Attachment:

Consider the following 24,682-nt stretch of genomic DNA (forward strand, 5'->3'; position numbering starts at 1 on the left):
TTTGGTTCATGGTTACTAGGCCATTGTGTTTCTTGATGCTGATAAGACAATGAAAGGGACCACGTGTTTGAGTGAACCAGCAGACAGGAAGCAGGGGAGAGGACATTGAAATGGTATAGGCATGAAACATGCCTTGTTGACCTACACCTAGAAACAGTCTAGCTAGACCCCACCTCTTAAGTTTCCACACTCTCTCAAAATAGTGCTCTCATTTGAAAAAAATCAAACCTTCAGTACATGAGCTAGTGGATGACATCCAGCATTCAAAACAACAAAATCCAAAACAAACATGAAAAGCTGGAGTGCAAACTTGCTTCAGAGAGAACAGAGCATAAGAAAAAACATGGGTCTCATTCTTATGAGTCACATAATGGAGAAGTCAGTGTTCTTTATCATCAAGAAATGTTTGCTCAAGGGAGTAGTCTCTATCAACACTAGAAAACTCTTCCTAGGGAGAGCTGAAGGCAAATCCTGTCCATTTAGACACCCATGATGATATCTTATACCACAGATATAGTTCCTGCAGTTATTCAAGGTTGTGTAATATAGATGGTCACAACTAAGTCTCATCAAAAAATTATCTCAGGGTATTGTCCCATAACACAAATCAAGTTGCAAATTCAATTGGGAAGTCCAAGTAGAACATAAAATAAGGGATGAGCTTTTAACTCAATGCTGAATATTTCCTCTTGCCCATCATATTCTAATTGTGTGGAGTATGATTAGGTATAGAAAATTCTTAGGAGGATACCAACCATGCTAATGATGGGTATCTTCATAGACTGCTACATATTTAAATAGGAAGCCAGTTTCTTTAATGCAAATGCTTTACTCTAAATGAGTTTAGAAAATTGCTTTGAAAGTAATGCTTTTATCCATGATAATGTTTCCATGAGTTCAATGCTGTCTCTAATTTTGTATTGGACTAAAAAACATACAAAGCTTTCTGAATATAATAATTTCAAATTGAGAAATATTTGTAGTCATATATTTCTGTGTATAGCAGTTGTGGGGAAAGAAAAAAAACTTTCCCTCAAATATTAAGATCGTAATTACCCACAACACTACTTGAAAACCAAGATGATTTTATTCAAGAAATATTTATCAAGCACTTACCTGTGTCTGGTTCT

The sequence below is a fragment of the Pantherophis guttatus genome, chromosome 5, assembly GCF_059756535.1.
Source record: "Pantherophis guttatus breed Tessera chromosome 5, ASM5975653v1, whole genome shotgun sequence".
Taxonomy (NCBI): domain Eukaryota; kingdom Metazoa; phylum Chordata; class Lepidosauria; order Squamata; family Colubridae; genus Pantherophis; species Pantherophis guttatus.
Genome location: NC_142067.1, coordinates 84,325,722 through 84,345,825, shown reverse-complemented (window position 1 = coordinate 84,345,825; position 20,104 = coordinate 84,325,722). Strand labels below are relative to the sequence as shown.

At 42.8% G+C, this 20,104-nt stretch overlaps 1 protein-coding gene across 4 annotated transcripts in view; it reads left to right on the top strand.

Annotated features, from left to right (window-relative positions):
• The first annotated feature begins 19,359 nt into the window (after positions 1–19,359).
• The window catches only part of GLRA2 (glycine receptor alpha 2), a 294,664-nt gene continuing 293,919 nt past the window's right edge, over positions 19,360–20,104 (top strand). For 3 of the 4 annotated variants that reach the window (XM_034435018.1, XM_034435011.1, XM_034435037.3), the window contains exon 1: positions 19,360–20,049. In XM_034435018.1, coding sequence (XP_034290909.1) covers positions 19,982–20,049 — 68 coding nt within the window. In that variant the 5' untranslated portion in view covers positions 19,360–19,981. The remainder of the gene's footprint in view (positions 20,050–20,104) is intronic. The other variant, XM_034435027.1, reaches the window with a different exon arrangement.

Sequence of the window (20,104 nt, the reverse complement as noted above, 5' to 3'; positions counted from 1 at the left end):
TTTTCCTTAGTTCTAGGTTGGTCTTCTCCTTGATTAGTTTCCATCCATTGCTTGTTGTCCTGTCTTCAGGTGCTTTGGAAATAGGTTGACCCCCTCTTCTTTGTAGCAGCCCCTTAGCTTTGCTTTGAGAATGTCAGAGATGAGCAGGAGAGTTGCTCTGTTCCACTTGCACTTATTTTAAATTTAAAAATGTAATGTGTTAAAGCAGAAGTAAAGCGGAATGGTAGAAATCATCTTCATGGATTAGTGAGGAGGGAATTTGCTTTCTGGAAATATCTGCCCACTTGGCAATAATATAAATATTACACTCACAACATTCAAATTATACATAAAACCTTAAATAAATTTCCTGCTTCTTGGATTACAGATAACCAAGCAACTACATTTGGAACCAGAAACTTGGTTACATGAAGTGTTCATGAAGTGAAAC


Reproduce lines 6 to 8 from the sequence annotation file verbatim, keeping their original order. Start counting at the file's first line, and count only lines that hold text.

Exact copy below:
Genome location: NC_142067.1, coordinates 84,325,722 through 84,345,825, shown reverse-complemented (window position 1 = coordinate 84,345,825; position 20,104 = coordinate 84,325,722). Strand labels below are relative to the sequence as shown.

At 42.8% G+C, this 20,104-nt stretch overlaps 1 protein-coding gene across 4 annotated transcripts in view; it reads left to right on the top strand.

Annotated features, from left to right (window-relative positions):